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    IASB Adds Phase Two of IBOR Reform to Its Work Plan

    August 15, 2019

    IASB (or the Board) has added the second phase of its project focused on potential financial reporting implications linked to the interest rate benchmark reform—interbank offer rate (IBOR) reform—to its work plan. Phase one of the project focuses on financial reporting issues in the period before the current interest rate benchmark is replaced with an alternative rate, while phase two focuses on potential issues that might affect financial reporting once the existing rate is replaced with an alternative rate.

    As part of the work on the interest rate benchmark reform, the technical staff at IASB has started to analyze the issues to be considered as part of phase two. The Board will start deliberations on these matters during the third quarter of 2019. Under phase one of the interest rate benchmark reform, IASB, in May 2019, had published an Exposure Draft that proposes exceptions to specific hedge accounting requirements in IFRS 9 and IAS 39. The Board met on July 25, 2019 to discuss the staff’s analysis of feedback on the phase one Exposure Draft, which proposes amendments to IFRS 9 and IAS 39. The Board is considering comments received on this Exposure Draft and aims to finalize the amendments as soon as possible.

    Interest rate benchmarks such as IBORs play an important role in global financial markets. These benchmarks index a wide variety of financial products worth trillions of dollars and other currencies, ranging from mortgages to derivatives. Some jurisdictions have already made clear progress toward replacing existing benchmarks with the alternative, nearly risk-free rates. This work has, in turn, led to uncertainty about the future of existing interest rate benchmarks, which may affect financial reporting by companies. In 2018, the Board noted the increasing level of uncertainty about the long-term viability of some interest rate benchmarks and decided to add a project to its agenda to consider the financial reporting implications of the reform. In its outreach with stakeholders, the Board has identified two groups of accounting issues that could have financial reporting implications. These are:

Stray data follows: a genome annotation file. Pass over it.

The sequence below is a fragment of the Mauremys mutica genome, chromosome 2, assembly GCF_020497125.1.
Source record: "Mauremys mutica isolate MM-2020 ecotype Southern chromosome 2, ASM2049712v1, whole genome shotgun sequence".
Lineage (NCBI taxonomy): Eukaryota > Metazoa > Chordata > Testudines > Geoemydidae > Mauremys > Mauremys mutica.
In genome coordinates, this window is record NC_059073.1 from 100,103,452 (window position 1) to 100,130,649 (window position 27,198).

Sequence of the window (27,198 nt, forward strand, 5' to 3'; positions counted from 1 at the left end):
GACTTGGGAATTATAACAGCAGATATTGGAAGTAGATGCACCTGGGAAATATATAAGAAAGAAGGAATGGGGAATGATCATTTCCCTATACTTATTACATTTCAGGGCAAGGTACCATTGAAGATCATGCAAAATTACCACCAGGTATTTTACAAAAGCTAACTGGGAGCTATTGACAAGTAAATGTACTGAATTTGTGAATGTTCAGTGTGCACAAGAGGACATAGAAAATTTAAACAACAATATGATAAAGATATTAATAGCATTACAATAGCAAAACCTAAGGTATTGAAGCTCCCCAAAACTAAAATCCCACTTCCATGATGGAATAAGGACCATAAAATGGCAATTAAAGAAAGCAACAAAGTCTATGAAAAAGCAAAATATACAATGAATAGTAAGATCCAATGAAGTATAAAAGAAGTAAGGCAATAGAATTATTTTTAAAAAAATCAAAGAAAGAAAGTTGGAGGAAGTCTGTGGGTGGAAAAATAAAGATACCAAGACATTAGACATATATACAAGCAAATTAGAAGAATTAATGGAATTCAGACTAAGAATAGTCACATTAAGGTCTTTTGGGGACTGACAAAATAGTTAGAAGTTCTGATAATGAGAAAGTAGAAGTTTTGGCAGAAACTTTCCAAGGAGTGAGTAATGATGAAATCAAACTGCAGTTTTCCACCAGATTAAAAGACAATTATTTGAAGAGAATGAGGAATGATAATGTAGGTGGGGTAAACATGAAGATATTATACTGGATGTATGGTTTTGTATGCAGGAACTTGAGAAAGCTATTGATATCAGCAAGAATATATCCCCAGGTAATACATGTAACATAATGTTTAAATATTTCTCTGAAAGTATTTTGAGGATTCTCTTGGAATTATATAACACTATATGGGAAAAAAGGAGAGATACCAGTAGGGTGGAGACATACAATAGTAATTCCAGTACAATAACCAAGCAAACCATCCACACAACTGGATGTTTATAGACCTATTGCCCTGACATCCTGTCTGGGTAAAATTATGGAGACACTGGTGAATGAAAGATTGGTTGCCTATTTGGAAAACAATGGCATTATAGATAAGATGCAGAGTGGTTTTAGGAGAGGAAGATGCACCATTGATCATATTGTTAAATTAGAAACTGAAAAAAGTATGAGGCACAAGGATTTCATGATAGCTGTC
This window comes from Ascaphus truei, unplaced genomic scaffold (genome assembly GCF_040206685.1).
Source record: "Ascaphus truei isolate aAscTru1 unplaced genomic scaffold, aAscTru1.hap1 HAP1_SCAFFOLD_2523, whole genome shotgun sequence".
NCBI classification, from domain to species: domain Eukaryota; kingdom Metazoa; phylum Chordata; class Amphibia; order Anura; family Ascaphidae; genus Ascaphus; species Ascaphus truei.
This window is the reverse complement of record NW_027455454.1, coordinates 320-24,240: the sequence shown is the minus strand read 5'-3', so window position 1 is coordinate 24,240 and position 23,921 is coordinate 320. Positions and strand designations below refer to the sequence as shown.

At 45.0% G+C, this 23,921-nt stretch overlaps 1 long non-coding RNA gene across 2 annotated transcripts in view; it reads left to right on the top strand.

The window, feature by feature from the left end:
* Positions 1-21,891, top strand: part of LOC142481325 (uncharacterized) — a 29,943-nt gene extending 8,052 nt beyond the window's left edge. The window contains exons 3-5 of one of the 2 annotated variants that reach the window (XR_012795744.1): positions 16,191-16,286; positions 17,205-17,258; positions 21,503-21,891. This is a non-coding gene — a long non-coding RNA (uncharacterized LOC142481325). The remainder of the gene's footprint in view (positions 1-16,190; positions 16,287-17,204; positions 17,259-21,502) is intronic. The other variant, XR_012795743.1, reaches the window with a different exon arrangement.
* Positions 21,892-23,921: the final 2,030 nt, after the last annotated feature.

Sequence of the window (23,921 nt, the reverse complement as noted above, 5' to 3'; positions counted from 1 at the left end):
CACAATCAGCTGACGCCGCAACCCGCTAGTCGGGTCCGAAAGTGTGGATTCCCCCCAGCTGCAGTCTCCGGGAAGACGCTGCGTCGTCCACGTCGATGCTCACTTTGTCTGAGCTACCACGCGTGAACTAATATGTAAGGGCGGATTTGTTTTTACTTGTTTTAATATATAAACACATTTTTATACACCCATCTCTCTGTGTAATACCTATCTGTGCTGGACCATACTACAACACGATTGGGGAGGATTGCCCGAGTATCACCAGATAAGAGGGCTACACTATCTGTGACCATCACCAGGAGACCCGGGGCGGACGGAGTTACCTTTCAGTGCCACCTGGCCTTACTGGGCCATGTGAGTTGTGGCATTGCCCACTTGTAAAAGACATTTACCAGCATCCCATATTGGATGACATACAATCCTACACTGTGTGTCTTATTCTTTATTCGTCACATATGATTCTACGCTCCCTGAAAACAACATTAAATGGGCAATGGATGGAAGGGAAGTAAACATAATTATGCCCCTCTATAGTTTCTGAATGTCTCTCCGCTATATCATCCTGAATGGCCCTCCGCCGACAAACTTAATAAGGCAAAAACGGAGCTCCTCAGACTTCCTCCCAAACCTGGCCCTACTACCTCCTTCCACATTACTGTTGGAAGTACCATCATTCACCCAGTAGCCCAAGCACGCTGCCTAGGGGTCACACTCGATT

• Pre-replacement issues (addressed in phase one)—These are issues affecting financial reporting in the period before the replacement of an existing interest rate benchmark with an alternative risk-free rate.
    • Replacement issues (addressed in phase two)—These are issues that might affect financial reporting when an existing interest rate benchmark is replaced with an alternative risk-free rate. 

    Keywords: International, Accounting, Banking, Securities, IBOR, Interest Rate Benchmark, Reporting, IFRS 9, IASB

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